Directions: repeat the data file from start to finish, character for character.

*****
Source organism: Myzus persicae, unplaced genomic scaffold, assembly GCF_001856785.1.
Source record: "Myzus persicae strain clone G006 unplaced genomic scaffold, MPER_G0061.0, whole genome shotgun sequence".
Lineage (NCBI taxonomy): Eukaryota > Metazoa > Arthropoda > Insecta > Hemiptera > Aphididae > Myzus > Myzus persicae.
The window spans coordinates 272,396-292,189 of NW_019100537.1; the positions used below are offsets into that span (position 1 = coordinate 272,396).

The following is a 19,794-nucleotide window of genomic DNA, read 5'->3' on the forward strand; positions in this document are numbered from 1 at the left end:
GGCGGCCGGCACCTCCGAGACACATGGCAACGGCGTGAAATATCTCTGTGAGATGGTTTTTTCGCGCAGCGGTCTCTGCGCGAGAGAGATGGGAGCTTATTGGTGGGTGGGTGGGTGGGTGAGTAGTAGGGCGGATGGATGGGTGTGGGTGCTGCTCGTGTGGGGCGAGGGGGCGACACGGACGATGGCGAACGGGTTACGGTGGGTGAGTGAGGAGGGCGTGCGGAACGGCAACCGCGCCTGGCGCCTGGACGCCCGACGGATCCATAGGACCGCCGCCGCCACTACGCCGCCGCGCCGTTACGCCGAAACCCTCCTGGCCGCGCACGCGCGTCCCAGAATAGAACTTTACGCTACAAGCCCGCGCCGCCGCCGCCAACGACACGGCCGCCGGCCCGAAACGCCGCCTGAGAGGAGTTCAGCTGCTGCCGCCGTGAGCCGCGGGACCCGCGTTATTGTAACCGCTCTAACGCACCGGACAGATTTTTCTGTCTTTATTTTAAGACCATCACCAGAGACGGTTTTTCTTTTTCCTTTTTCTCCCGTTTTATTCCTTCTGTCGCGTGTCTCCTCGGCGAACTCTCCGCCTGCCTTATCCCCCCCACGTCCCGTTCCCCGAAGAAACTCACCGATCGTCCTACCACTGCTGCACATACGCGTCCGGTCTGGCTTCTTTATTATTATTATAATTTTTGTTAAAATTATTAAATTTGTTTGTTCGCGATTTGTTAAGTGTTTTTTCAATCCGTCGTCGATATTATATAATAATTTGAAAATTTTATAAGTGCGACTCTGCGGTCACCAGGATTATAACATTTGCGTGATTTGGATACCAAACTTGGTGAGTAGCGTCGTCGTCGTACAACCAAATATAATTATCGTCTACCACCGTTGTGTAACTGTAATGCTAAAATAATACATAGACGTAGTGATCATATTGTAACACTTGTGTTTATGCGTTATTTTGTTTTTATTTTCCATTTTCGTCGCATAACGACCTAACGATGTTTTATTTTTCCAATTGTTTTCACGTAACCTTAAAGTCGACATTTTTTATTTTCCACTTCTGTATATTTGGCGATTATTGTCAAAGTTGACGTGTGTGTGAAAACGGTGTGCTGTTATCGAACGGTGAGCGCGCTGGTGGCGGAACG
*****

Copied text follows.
Source organism: Myzus persicae, unplaced genomic scaffold, assembly GCF_001856785.1.
Source record: "Myzus persicae strain clone G006 unplaced genomic scaffold, MPER_G0061.0, whole genome shotgun sequence".
Lineage (NCBI taxonomy): Eukaryota > Metazoa > Arthropoda > Insecta > Hemiptera > Aphididae > Myzus > Myzus persicae.
The window spans coordinates 272,396-292,189 of NW_019100537.1; the positions used below are offsets into that span (position 1 = coordinate 272,396).

The following is a 19,794-nucleotide window of genomic DNA, read 5'->3' on the forward strand; positions in this document are numbered from 1 at the left end:
GGCGGCCGGCACCTCCGAGACACATGGCAACGGCGTGAAATATCTCTGTGAGATGGTTTTTTCGCGCAGCGGTCTCTGCGCGAGAGAGATGGGAGCTTATTGGTGGGTGGGTGGGTGGGTGAGTAGTAGGGCGGATGGATGGGTGTGGGTGCTGCTCGTGTGGGGCGAGGGGGCGACACGGACGATGGCGAACGGGTTACGGTGGGTGAGTGAGGAGGGCGTGCGGAACGGCAACCGCGCCTGGCGCCTGGACGCCCGACGGATCCATAGGACCGCCGCCGCCACTACGCCGCCGCGCCGTTACGCCGAAACCCTCCTGGCCGCGCACGCGCGTCCCAGAATAGAACTTTACGCTACAAGCCCGCGCCGCCGCCGCCAACGACACGGCCGCCGGCCCGAAACGCCGCCTGAGAGGAGTTCAGCTGCTGCCGCCGTGAGCCGCGGGACCCGCGTTATTGTAACCGCTCTAACGCACCGGACAGATTTTTCTGTCTTTATTTTAAGACCATCACCAGAGACGGTTTTTCTTTTTCCTTTTTCTCCCGTTTTATTCCTTCTGTCGCGTGTCTCCTCGGCGAACTCTCCGCCTGCCTTATCCCCCCCACGTCCCGTTCCCCGAAGAAACTCACCGATCGTCCTACCACTGCTGCACATACGCGTCCGGTCTGGCTTCTTTATTATTATTATAATTTTTGTTAAAATTATTAAATTTGTTTGTTCGCGATTTGTTAAGTGTTTTTTCAATCCGTCGTCGATATTATATAATAATTTGAAAATTTTATAAGTGCGACTCTGCGGTCACCAGGATTATAACATTTGCGTGATTTGGATACCAAACTTGGTGAGTAGCGTCGTCGTCGTACAACCAAATATAATTATCGTCTACCACCGTTGTGTAACTGTAATGCTAAAATAATACATAGACGTAGTGATCATATTGTAACACTTGTGTTTATGCGTTATTTTGTTTTTATTTTCCATTTTCGTCGCATAACGACCTAACGATGTTTTATTTTTCCAATTGTTTTCACGTAACCTTAAAGTCGACATTTTTTATTTTCCACTTCTGTATATTTGGCGATTATTGTCAAAGTTGACGTGTGTGTGAAAACGGTGTGCTGTTATCGAACGGTGAGCGCGCTGGTGGCGGAACG